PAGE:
Quite likely music was involved – after all, Hildegard was a professional singer, and all siblings played musical instruments. Gerhard was an accomplished pianist; Konrad had a string quartet with friends from school. Even more likely, humorous verse written by family members were recited – composing witty poems and all sorts of pen-and-paper games were very much part of the family culture. The Friedmann-Brauns were well-read, had a substantial library, and admired the literary classics, most of all Goethe.
At a family reunion, after Kaffee und Kuchen – afternoon coffee and cake – did someone quote the ‘Lehmann-Lehfeldt Familienchronik’ – a family chronicle written by Gertrud’s aunts Franziska and Agathe and privately published by her uncle Felix Lehmann in 1906 – (in)famous in the family, for all the little stories and the gossip about the extensive Lehmann-Lehfeldt clan?
Throughout the 19th and early 20th centuries, the Lehmanns, Lehfeldts, Brauns and Friedmanns, living mainly in Berlin, were successful in business, the professions, government service and regional politics, and extensively involved in literary and artistic circles, such as Die Zwanglosen society.
Joseph Lehmann (1801-1873), Gertruds maternal grandfather and friends with Heinrich Heine, was editor of the literary magazine Magazin für die Literatur des Auslandes, and his son-in-law Leonhard Lehfeldt followed him in this post. Joseph Lehfeldt (1804-1858), Leonhard’s father, was a publisher and co-owner of the Veit & Co. publishing company. The painter and art professor Paul Meyerheim (1842-1915) was part of the family, and so was Ilse Rosenthal-Schneider (1891-1990), Felix-Friedmann-Braun’s niece, who studied physics and philosophy in Berlin in the 1910s and was in touch with Max Planck and Albert Einstein.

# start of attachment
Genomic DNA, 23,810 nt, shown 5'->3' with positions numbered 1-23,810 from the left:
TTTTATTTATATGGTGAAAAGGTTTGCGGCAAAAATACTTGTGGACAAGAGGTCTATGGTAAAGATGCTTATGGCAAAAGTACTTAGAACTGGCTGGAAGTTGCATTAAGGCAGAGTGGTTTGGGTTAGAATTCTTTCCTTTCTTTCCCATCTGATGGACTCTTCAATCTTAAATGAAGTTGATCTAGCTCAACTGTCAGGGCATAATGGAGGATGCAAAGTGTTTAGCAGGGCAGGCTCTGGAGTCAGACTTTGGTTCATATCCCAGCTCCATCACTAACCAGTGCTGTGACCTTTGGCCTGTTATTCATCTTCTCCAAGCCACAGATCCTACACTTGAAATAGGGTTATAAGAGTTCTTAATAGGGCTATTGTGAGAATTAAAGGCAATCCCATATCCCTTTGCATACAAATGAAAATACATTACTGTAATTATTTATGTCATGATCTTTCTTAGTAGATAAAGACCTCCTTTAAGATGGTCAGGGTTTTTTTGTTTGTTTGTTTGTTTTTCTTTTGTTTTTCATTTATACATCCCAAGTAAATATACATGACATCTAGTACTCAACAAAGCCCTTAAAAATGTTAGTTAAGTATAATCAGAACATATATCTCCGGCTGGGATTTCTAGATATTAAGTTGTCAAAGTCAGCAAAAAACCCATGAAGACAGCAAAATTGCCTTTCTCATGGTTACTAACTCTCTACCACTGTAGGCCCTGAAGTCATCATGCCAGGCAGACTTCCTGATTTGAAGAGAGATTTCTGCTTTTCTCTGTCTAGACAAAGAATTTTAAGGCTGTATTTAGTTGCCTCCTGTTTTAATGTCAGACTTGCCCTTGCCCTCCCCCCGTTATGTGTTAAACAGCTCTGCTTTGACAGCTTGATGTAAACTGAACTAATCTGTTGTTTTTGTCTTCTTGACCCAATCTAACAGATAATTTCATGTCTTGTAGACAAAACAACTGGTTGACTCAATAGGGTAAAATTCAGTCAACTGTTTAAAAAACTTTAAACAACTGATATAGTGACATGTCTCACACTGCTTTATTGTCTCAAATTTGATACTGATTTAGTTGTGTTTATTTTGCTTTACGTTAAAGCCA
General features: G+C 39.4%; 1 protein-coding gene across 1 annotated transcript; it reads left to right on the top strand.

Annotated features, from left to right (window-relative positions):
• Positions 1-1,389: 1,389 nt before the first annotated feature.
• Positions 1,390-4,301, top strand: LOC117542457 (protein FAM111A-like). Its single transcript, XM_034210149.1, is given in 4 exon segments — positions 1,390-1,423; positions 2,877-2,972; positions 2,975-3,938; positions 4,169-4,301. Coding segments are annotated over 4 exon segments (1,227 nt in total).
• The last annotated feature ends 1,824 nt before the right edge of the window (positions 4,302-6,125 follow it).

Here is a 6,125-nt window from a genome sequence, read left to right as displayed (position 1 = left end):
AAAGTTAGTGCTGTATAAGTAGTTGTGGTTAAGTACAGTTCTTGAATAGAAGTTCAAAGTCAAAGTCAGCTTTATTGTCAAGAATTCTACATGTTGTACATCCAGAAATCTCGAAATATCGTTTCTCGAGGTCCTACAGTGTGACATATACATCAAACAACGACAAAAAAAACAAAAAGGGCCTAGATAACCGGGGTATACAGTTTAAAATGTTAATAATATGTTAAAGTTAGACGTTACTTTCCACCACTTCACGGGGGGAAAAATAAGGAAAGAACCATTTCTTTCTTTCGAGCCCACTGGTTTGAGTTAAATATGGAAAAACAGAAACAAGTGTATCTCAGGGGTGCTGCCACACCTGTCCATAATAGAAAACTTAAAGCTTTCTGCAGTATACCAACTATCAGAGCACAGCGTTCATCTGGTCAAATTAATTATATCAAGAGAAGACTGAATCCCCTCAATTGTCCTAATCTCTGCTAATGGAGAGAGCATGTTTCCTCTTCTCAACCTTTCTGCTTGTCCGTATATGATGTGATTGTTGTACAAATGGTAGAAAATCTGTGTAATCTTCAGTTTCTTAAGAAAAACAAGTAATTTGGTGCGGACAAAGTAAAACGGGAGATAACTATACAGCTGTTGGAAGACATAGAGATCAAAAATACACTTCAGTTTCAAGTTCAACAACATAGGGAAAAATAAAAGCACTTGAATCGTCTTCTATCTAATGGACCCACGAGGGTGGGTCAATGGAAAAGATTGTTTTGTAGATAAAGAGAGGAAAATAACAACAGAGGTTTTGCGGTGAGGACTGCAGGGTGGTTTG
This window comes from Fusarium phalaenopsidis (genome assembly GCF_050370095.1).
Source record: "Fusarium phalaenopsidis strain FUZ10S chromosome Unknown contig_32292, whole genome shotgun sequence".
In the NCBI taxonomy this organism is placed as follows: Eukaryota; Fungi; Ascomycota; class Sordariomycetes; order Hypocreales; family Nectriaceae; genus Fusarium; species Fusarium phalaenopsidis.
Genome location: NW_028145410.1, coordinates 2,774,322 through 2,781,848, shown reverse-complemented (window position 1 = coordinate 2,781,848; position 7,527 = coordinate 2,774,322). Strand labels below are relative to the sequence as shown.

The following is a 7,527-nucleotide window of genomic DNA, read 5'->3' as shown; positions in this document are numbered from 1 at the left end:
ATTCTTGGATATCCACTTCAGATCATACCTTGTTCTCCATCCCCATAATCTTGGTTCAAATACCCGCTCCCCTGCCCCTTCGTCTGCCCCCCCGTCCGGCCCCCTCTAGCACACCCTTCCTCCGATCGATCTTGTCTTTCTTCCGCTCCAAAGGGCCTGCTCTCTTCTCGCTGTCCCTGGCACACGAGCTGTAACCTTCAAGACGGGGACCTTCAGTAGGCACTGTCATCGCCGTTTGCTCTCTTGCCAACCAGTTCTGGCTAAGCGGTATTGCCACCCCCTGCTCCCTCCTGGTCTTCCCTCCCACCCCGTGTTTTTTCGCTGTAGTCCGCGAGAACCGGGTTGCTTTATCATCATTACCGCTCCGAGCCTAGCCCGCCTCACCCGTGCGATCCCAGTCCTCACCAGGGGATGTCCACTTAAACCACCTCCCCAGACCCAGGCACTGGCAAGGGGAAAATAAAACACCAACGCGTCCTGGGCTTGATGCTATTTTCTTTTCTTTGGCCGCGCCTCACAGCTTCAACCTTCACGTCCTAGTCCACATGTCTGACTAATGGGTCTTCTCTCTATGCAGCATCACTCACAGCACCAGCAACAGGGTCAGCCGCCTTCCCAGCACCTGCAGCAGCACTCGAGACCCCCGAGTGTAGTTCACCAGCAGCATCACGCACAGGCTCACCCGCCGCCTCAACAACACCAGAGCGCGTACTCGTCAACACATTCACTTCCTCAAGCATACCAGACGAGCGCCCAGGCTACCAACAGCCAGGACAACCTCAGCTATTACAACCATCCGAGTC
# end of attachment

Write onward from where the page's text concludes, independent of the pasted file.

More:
1933 and the consequences: Persecution, emigration and the Holocaust
However… the Friedmann-Braun family had Jewish ancestors, which made them face discrimination and persecution under the Nazi regime.
Gerhard Braun, after losing his posts in the public health system and seeing his practice limited to private patients and later to Jews only, was arrested in the course of the Reichspogromnacht (Crystal Night) in November 1938 and taken to Sachsenhausen concentration camp, where he was detained for five and a half weeks. He was released in December 1938 on condition that he emigrated, and was able to come to England with his wife Anneliese and adopted daughter Ruth.
Konrad was, after the Nuremberg race laws, forced to retire from his position as Kammergerichtsrat by the end of 1935. When the police came to arrest him in November 1938, he was in England, studying at the Quaker Study Centre at Woodbrooke in Birmingham. From there, he was able to organise the emigration of his wife Hildburg, and his 3-year-old son Thomas, who left Germany via Switzerland and arrived in the UK in February 1939.
Johannes was arrested by the Gestapo in spring 1942 and brought to a concentration camp (probably Trawniki) near Lublin where he was reported to have died of Tuberculosis in July 1942. At about the same time his mother Gertrud suffered an attack, possibly a stroke, after which her health deteriorated steadily and she was dependant on her daughter Hildegard’s care.